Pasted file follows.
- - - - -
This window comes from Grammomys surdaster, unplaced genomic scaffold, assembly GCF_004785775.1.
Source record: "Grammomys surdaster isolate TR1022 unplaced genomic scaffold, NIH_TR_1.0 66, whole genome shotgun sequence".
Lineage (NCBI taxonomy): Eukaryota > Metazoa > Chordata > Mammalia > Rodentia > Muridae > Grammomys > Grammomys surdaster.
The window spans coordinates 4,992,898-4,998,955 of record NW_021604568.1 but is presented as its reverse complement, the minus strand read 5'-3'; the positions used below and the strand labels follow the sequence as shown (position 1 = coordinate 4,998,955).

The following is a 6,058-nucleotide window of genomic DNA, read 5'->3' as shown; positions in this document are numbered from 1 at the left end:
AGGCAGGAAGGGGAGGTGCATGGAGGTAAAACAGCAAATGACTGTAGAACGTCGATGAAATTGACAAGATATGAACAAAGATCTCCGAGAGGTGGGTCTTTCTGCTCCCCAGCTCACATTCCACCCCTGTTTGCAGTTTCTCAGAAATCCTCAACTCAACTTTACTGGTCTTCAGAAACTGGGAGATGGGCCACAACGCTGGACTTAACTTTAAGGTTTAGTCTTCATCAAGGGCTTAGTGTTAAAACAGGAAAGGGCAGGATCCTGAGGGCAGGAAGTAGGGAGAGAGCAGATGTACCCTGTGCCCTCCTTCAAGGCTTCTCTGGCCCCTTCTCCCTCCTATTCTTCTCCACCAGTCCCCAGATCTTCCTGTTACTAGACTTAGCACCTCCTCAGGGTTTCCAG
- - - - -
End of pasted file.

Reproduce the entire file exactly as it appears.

This window comes from Grammomys surdaster, unplaced genomic scaffold, assembly GCF_004785775.1.
Source record: "Grammomys surdaster isolate TR1022 unplaced genomic scaffold, NIH_TR_1.0 66, whole genome shotgun sequence".
Lineage (NCBI taxonomy): Eukaryota > Metazoa > Chordata > Mammalia > Rodentia > Muridae > Grammomys > Grammomys surdaster.
The window spans coordinates 4,992,898-4,998,955 of record NW_021604568.1 but is presented as its reverse complement, the minus strand read 5'-3'; the positions used below and the strand labels follow the sequence as shown (position 1 = coordinate 4,998,955).

The following is a 6,058-nucleotide window of genomic DNA, read 5'->3' as shown; positions in this document are numbered from 1 at the left end:
AGGCAGGAAGGGGAGGTGCATGGAGGTAAAACAGCAAATGACTGTAGAACGTCGATGAAATTGACAAGATATGAACAAAGATCTCCGAGAGGTGGGTCTTTCTGCTCCCCAGCTCACATTCCACCCCTGTTTGCAGTTTCTCAGAAATCCTCAACTCAACTTTACTGGTCTTCAGAAACTGGGAGATGGGCCACAACGCTGGACTTAACTTTAAGGTTTAGTCTTCATCAAGGGCTTAGTGTTAAAACAGGAAAGGGCAGGATCCTGAGGGCAGGAAGTAGGGAGAGAGCAGATGTACCCTGTGCCCTCCTTCAAGGCTTCTCTGGCCCCTTCTCCCTCCTATTCTTCTCCACCAGTCCCCAGATCTTCCTGTTACTAGACTTAGCACCTCCTCAGGGTTTCCAG